Margaret assumed her post as governor-general, having authority over the Spanish troops that occupied the Netherlands. The presence of troops evoked considerable resentment among long-time residents of the Low Countries.
Antoine Perrenot de Granvelle, a Roman Catholic priest, was Margaret's chief adviser. Following his advice, she enforced a papal order that created new bishoprics during the first year of her rule. This order alienated local residents because they were to lose the privilege of self-rule in both political and religious matters.
Granvelle used his position as a stepping stone to higher office, being named archbishop of Mechelen in 1560 as a reward for helping to reorganize the Church according to the papal bull and placing in power many minions of the pope and of King Philip II. With Margaret's acquiescence, Granvelle was made a cardinal in 1561, as his power became consolidated.
As Granvelle's power increased, however, his imperiousness appalled the local nobility. They organized opposition, led by William the Silent and Lamoraal, count of Egmond. By 1564, agitation against Granvelle and, by extension, against Margaret's rule, became so great that her position was seriously threatened and a revolution seemed a distinct possibility. Her administration had moved from one of relative beneficence to one of pronounced authoritarianism.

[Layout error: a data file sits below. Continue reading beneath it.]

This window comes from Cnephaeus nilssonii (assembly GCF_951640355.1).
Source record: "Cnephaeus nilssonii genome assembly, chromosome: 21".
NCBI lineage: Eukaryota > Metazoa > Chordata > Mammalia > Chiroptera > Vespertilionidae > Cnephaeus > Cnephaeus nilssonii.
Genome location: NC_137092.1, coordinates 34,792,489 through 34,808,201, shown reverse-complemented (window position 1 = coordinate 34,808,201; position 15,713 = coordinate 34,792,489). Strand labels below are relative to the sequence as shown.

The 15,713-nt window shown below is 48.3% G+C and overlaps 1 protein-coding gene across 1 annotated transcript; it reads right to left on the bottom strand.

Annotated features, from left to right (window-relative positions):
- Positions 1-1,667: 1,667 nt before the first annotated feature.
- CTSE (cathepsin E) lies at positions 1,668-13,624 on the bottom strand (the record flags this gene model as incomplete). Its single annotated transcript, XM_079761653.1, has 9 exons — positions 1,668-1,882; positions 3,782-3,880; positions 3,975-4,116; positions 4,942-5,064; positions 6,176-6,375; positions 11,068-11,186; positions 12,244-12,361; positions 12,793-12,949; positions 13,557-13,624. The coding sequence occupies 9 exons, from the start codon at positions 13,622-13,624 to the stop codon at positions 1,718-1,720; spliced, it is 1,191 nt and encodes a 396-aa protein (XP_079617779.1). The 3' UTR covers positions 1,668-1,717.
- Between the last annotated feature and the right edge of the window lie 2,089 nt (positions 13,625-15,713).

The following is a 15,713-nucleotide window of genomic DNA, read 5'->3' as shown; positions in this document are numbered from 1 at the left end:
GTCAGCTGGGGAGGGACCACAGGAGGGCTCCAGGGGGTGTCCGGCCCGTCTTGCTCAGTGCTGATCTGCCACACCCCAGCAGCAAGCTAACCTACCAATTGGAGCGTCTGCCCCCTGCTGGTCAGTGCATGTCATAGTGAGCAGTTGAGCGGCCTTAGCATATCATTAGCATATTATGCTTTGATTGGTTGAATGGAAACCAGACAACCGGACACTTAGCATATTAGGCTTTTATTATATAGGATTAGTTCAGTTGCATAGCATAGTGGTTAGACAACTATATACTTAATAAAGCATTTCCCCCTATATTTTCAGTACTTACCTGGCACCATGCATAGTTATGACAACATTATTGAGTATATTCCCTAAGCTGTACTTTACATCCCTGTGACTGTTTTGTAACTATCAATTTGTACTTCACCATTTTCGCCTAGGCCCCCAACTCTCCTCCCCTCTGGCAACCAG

The loss of local rule was anathema to most of the people who lived under Margaret's reign. Finally, she conceded that the only reasonable solution to her problem was to dismiss Granvelle, which she summarily did in 1564.
With Granvelle's dismissal, Margaret was forced to pay heed to and acknowledge the validity of some of the complaints of the lower nobility, whose chief spokesperson was William the Silent. William was actually an eloquent speaker but was tagged with the sobriquet the Silent because he was renowned for his moderation, for holding his tongue and evaluating situations before he spoke for or against them.
The Spanish occupation of the Netherlands had led to excessive taxation, which seemed especially onerous to people who were consistently losing their right to self-determination. Even more fundamental to their discontent was that they felt they were being discriminated against and harassed because of their break from the Roman Catholic Church and because of the spread of Protestantism throughout the Low Countries.